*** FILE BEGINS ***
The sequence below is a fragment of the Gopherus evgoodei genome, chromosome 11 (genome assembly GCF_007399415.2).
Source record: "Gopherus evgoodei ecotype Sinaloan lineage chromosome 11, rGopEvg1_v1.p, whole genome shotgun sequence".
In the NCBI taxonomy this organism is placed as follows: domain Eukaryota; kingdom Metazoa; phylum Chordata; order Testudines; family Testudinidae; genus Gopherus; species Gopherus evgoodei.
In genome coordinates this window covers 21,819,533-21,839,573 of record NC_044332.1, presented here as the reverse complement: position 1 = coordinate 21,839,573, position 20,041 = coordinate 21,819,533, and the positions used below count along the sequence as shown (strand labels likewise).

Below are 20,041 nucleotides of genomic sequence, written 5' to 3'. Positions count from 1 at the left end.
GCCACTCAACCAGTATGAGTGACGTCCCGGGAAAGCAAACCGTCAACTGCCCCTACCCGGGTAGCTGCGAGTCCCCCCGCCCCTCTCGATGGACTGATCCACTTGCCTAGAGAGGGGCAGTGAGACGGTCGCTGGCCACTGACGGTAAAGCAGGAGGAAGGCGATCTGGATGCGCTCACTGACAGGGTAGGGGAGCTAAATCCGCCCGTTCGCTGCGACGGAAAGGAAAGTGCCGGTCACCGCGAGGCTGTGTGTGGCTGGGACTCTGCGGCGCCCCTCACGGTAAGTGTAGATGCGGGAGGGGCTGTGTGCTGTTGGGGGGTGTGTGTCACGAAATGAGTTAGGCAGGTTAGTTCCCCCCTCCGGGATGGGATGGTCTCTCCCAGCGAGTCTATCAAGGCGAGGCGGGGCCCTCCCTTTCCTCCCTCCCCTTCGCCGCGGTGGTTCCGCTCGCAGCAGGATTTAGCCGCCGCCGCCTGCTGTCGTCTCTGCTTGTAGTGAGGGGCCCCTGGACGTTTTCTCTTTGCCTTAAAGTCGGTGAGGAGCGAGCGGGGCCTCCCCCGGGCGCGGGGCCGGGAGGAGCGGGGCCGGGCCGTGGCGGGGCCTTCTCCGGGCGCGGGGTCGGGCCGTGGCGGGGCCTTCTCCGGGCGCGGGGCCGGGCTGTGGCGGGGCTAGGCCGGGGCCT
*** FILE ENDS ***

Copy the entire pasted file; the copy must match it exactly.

The sequence below is a fragment of the Gopherus evgoodei genome, chromosome 11 (genome assembly GCF_007399415.2).
Source record: "Gopherus evgoodei ecotype Sinaloan lineage chromosome 11, rGopEvg1_v1.p, whole genome shotgun sequence".
In the NCBI taxonomy this organism is placed as follows: domain Eukaryota; kingdom Metazoa; phylum Chordata; order Testudines; family Testudinidae; genus Gopherus; species Gopherus evgoodei.
In genome coordinates this window covers 21,819,533-21,839,573 of record NC_044332.1, presented here as the reverse complement: position 1 = coordinate 21,839,573, position 20,041 = coordinate 21,819,533, and the positions used below count along the sequence as shown (strand labels likewise).

Below are 20,041 nucleotides of genomic sequence, written 5' to 3'. Positions count from 1 at the left end.
GCCACTCAACCAGTATGAGTGACGTCCCGGGAAAGCAAACCGTCAACTGCCCCTACCCGGGTAGCTGCGAGTCCCCCCGCCCCTCTCGATGGACTGATCCACTTGCCTAGAGAGGGGCAGTGAGACGGTCGCTGGCCACTGACGGTAAAGCAGGAGGAAGGCGATCTGGATGCGCTCACTGACAGGGTAGGGGAGCTAAATCCGCCCGTTCGCTGCGACGGAAAGGAAAGTGCCGGTCACCGCGAGGCTGTGTGTGGCTGGGACTCTGCGGCGCCCCTCACGGTAAGTGTAGATGCGGGAGGGGCTGTGTGCTGTTGGGGGGTGTGTGTCACGAAATGAGTTAGGCAGGTTAGTTCCCCCCTCCGGGATGGGATGGTCTCTCCCAGCGAGTCTATCAAGGCGAGGCGGGGCCCTCCCTTTCCTCCCTCCCCTTCGCCGCGGTGGTTCCGCTCGCAGCAGGATTTAGCCGCCGCCGCCTGCTGTCGTCTCTGCTTGTAGTGAGGGGCCCCTGGACGTTTTCTCTTTGCCTTAAAGTCGGTGAGGAGCGAGCGGGGCCTCCCCCGGGCGCGGGGCCGGGAGGAGCGGGGCCGGGCCGTGGCGGGGCCTTCTCCGGGCGCGGGGTCGGGCCGTGGCGGGGCCTTCTCCGGGCGCGGGGCCGGGCTGTGGCGGGGCTAGGCCGGGGCCT